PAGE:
This should be cause for caution. This should give us (especially those of us who claim the name of Christ) pause. Messianic pretensions can be dangerous both spiritually and politically.

Updated February 2:

 President Donald Trump seems to have accepted the "worship and encouragement" of the American people at the National Prayer Breakfast. Maybe this was just another goofy Trumpspeak, but... the pattern holds.

"Your faith and prayers have sustained me and inspired me through some very, very tough times.  All around America, I have met amazing people whose words of worship and encouragement have been a constant source of strength." 

Updated February 14:

President Trump's senior policy adviser, Stephen Miller has attributed 100% accuracy to Donald Trump as well as unquestionable power. This is either messianic delusion or the propaganda of a dictator (and those are not mutually exclusive categories.)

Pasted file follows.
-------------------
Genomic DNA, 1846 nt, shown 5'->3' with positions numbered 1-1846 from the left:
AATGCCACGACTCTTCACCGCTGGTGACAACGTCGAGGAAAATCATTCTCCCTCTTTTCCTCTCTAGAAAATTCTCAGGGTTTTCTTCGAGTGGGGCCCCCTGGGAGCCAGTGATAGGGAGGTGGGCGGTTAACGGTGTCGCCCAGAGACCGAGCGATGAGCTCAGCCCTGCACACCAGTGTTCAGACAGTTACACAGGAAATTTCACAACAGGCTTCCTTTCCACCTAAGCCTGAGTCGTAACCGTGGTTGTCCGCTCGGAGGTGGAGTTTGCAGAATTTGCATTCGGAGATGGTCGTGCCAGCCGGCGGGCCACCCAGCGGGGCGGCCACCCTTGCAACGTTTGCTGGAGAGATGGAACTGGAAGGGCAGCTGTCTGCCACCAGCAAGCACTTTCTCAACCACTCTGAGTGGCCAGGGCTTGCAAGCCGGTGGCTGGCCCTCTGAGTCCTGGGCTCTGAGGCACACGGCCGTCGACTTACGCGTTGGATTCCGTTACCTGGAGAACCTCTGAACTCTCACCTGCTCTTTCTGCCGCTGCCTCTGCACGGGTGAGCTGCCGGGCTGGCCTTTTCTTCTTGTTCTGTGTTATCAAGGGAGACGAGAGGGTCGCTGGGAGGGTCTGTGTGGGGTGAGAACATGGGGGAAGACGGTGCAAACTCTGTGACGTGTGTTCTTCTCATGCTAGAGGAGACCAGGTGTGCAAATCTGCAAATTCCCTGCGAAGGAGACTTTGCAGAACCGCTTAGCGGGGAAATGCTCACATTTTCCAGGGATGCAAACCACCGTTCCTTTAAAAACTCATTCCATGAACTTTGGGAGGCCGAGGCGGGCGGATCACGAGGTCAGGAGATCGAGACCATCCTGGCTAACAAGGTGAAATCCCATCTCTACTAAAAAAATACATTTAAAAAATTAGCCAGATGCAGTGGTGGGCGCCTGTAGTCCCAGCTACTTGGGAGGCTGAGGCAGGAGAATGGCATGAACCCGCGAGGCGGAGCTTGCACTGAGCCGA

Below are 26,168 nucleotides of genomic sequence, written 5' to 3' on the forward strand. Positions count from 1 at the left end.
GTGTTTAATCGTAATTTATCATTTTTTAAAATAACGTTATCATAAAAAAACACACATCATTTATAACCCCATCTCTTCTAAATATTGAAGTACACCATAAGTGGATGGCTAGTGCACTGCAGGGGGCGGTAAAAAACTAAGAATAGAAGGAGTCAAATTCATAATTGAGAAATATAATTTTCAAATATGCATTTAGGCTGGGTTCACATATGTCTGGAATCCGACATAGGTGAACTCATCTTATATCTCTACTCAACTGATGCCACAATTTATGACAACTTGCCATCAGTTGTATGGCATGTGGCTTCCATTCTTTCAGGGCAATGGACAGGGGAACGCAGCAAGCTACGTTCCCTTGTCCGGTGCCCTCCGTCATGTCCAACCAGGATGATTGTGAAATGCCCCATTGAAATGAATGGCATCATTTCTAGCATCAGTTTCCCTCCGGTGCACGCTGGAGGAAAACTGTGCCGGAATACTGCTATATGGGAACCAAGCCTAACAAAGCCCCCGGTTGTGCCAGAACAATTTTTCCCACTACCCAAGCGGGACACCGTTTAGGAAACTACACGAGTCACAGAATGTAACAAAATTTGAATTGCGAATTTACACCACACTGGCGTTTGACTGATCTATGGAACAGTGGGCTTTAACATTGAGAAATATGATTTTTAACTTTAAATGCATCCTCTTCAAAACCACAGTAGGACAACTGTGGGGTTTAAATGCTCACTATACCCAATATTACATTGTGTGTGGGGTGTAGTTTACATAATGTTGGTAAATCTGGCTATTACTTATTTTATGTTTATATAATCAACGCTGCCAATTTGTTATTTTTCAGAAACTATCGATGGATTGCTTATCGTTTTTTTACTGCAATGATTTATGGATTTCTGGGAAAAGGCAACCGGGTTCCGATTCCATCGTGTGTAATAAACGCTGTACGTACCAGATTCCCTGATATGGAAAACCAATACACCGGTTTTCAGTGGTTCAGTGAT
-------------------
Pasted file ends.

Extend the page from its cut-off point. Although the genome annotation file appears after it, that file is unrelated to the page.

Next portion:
Updated February 15:

Today on his 700 Club program Pat Robertson, quoting from Psalm 2:2, indicated that President Trump is the "Lord's Annointed," which in the Hebrew is quite literally, "the Lord's messiah."

Updated February 16:

Ann Coulter's worshiping at the church of the Messianic Trump:

Updated March 03:

Conservative activist, Mary Colbert, while appearing on the Jim Bakker Show described President Donald Trump as "the chosen one of God" and said that God will curse Trump's opponents and thier children and thier children's children.

How Can the Poet Speak

How can the poet speak
in these exaggerated days
when words are worn threadbare,
meaningless as an old pair of jeans?

The prophet strips naked,
to deliver the truth;
three years exposed -
the palace and people yawn.

Wednesday, January 25, 2017

Biblical Limericks: Alternative Facts and Evil Acts

If the leader accepts and then backs
those lies which are “alternative facts,”
be on guard and beware,
you be sure to take care
for his crew is up to evil acts.

Proverbs 29: 12

(Not-So) Biblical Limericks: They Can Have What’s Left…

From Indianapolis to Perth
the meek aren’t given what they are worth,
but we’ve gone ‘round the bend
and soon our wars will end -